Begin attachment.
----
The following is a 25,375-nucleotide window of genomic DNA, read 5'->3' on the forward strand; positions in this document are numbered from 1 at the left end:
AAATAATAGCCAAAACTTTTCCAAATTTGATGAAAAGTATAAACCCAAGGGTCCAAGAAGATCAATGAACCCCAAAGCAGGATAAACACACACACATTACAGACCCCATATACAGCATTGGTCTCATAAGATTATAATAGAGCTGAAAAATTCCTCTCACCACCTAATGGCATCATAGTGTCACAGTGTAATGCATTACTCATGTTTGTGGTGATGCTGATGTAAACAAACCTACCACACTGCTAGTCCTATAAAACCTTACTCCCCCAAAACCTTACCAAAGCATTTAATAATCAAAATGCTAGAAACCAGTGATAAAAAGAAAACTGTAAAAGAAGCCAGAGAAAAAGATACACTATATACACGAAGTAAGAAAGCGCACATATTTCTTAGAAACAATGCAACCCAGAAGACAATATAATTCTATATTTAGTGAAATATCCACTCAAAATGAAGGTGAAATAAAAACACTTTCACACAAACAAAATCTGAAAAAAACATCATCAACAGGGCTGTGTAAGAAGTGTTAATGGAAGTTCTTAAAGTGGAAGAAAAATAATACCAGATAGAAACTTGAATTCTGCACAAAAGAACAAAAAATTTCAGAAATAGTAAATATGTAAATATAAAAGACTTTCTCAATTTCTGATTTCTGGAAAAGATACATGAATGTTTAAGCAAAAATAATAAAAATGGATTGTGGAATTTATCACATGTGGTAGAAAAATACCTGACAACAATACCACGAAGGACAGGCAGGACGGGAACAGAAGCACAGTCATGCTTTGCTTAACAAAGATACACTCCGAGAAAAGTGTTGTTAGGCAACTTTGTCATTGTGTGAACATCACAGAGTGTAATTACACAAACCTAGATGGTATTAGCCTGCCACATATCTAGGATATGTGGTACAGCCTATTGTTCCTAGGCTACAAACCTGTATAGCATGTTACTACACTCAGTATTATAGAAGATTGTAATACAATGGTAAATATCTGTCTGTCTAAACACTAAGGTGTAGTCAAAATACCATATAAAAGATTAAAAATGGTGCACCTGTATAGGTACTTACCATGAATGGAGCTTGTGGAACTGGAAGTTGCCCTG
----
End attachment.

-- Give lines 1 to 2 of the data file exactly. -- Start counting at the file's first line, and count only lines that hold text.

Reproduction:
The following is a 25,375-nucleotide window of genomic DNA, read 5'->3' on the forward strand; positions in this document are numbered from 1 at the left end:
AAATAATAGCCAAAACTTTTCCAAATTTGATGAAAAGTATAAACCCAAGGGTCCAAGAAGATCAATGAACCCCAAAGCAGGATAAACACACACACATTACAGACCCCATATACAGCATTGGTCTCATAAGATTATAATAGAGCTGAAAAATTCCTCTCACCACCTAATGGCATCATAGTGTCACAGTGTAATGCATTACTCATGTTTGTGGTGATGCTGATGTAAACAAACCTACCACACTGCTAGTCCTATAAAACCTTACTCCCCCAAAACCTTACCAAAGCATTTAATAATCAAAATGCTAGAAACCAGTGATAAAAAGAAAACTGTAAAAGAAGCCAGAGAAAAAGATACACTATATACACGAAGTAAGAAAGCGCACATATTTCTTAGAAACAATGCAACCCAGAAGACAATATAATTCTATATTTAGTGAAATATCCACTCAAAATGAAGGTGAAATAAAAACACTTTCACACAAACAAAATCTGAAAAAAACATCATCAACAGGGCTGTGTAAGAAGTGTTAATGGAAGTTCTTAAAGTGGAAGAAAAATAATACCAGATAGAAACTTGAATTCTGCACAAAAGAACAAAAAATTTCAGAAATAGTAAATATGTAAATATAAAAGACTTTCTCAATTTCTGATTTCTGGAAAAGATACATGAATGTTTAAGCAAAAATAATAAAAATGGATTGTGGAATTTATCACATGTGGTAGAAAAATACCTGACAACAATACCACGAAGGACAGGCAGGACGGGAACAGAAGCACAGTCATGCTTTGCTTAACAAAGATACACTCCGAGAAAAGTGTTGTTAGGCAACTTTGTCATTGTGTGAACATCACAGAGTGTAATTACACAAACCTAGATGGTATTAGCCTGCCACATATCTAGGATATGTGGTACAGCCTATTGTTCCTAGGCTACAAACCTGTATAGCATGTTACTACACTCAGTATTATAGAAGATTGTAATACAATGGTAAATATCTGTCTGTCTAAACACTAAGGTGTAGTCAAAATACCATATAAAAGATTAAAAATGGTGCACCTGTATAGGTACTTACCATGAATGGAGCTTGTGGAACTGGAAGTTGCCCTG